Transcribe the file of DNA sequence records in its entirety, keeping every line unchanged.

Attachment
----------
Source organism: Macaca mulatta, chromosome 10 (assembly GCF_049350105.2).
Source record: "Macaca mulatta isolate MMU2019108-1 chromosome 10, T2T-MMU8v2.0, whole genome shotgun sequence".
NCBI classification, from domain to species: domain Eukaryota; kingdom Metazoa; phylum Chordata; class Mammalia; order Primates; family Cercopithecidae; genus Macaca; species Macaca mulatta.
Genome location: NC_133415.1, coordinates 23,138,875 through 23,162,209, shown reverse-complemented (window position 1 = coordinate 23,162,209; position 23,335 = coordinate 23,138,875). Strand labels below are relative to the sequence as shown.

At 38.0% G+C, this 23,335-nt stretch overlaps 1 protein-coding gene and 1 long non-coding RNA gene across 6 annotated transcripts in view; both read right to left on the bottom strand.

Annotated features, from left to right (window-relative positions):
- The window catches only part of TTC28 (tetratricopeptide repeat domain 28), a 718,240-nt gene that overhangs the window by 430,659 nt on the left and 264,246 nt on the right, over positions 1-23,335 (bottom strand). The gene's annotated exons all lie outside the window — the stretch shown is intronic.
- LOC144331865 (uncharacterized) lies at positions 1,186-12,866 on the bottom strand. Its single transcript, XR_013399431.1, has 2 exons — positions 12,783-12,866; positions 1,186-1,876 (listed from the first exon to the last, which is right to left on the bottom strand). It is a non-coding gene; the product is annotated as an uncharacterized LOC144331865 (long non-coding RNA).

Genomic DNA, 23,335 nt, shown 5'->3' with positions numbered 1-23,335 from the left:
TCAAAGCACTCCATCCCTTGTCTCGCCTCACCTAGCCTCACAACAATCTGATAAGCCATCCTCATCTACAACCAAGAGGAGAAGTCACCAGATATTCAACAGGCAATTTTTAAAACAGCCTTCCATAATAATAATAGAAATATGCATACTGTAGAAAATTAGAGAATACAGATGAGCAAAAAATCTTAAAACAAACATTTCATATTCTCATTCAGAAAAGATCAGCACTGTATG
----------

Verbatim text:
Source organism: Macaca mulatta, chromosome 10 (assembly GCF_049350105.2).
Source record: "Macaca mulatta isolate MMU2019108-1 chromosome 10, T2T-MMU8v2.0, whole genome shotgun sequence".
NCBI classification, from domain to species: domain Eukaryota; kingdom Metazoa; phylum Chordata; class Mammalia; order Primates; family Cercopithecidae; genus Macaca; species Macaca mulatta.
Genome location: NC_133415.1, coordinates 23,138,875 through 23,162,209, shown reverse-complemented (window position 1 = coordinate 23,162,209; position 23,335 = coordinate 23,138,875). Strand labels below are relative to the sequence as shown.

At 38.0% G+C, this 23,335-nt stretch overlaps 1 protein-coding gene and 1 long non-coding RNA gene across 6 annotated transcripts in view; both read right to left on the bottom strand.

Annotated features, from left to right (window-relative positions):
- The window catches only part of TTC28 (tetratricopeptide repeat domain 28), a 718,240-nt gene that overhangs the window by 430,659 nt on the left and 264,246 nt on the right, over positions 1-23,335 (bottom strand). The gene's annotated exons all lie outside the window — the stretch shown is intronic.
- LOC144331865 (uncharacterized) lies at positions 1,186-12,866 on the bottom strand. Its single transcript, XR_013399431.1, has 2 exons — positions 12,783-12,866; positions 1,186-1,876 (listed from the first exon to the last, which is right to left on the bottom strand). It is a non-coding gene; the product is annotated as an uncharacterized LOC144331865 (long non-coding RNA).

Genomic DNA, 23,335 nt, shown 5'->3' with positions numbered 1-23,335 from the left:
TCAAAGCACTCCATCCCTTGTCTCGCCTCACCTAGCCTCACAACAATCTGATAAGCCATCCTCATCTACAACCAAGAGGAGAAGTCACCAGATATTCAACAGGCAATTTTTAAAACAGCCTTCCATAATAATAATAGAAATATGCATACTGTAGAAAATTAGAGAATACAGATGAGCAAAAAATCTTAAAACAAACATTTCATATTCTCATTCAGAAAAGATCAGCACTGTATG